I do think that Ticketmaster has made good efforts to thwart the bots, which is wonderful. However, they clearly have some issues remaining that desperately need to be addressed.

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Colourpop Product Photos | Brand Experience Project

by Jamie Sanford on September 26, 2019

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I was recently shopping on Colourpop’s website, and was specifically looking at glitter gel, like you do. I got to this product called Trippin on Skies, and had an unfortunate experience with product photos. Let’s get into it.

Here’s my first view of this product page. I’m purposely leaving the bit of box at the bottom of this screenshot. The colors of this product make it a bit difficult to translate, and I found myself immediately wishing to see swatches of this product on actual humans.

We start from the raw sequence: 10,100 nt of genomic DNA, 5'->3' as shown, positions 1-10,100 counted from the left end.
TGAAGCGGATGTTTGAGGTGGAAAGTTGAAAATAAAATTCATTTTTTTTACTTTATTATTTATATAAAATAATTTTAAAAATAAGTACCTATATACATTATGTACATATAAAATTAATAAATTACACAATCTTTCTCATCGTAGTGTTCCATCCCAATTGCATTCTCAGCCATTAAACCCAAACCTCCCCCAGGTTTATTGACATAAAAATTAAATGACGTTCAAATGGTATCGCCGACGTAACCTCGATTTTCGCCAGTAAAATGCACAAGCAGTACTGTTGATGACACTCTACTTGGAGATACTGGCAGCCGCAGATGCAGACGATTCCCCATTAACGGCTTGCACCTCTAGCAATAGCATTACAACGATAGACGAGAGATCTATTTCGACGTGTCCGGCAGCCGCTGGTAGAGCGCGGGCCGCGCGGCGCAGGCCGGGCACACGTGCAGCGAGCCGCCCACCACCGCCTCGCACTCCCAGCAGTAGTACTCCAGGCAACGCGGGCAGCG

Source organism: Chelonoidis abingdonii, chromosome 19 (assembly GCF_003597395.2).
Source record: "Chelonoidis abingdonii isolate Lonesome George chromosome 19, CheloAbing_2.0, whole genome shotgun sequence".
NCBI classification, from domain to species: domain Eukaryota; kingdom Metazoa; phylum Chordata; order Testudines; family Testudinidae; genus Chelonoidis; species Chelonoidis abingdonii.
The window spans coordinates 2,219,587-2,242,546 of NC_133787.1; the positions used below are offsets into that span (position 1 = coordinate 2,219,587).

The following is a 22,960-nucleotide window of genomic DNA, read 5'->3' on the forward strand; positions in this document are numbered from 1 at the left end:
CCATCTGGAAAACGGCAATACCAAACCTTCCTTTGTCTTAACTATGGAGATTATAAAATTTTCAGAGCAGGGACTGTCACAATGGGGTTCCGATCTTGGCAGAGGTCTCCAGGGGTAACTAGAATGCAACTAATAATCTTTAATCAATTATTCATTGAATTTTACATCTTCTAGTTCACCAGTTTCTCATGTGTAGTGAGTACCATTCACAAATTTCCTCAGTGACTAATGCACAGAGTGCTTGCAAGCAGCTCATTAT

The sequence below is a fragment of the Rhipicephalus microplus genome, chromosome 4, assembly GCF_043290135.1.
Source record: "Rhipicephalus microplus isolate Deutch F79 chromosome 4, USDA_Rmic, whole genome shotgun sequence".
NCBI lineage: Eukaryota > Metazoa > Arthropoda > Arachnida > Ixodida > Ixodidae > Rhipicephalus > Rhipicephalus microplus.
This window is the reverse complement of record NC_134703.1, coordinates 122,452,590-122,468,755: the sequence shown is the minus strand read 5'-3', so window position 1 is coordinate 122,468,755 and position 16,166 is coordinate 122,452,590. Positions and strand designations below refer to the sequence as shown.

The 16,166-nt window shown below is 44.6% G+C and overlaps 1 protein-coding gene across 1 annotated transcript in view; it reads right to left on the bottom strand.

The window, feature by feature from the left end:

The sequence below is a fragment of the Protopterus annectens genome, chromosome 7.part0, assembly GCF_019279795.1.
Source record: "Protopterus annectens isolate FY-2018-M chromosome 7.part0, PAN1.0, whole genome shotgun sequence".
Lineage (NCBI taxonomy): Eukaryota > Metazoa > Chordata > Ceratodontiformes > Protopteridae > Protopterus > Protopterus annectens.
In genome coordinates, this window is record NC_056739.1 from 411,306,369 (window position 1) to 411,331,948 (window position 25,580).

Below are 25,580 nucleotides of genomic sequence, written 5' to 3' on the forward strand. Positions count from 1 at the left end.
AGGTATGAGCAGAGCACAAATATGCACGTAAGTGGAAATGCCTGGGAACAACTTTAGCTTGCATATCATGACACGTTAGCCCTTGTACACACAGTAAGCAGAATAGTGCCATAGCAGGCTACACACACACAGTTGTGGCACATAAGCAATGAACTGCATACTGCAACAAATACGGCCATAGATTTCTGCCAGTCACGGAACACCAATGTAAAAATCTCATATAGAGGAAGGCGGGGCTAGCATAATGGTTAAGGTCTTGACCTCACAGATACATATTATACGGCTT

I scrolled down a bit and I get to this second image of the product, this time with the box. This is great and I think more companies should show the packaging of items that they sell, but I’m immediately disappointed that there isn’t a swatch image. Many beauty brands have realized that product swatches on a variety of skin tones is the way to go, and with this product, I really wanted to see what it would look like swatched on skin.

I am now to the bottom of the photo area of the product listing, and so I think there are no more photos to see.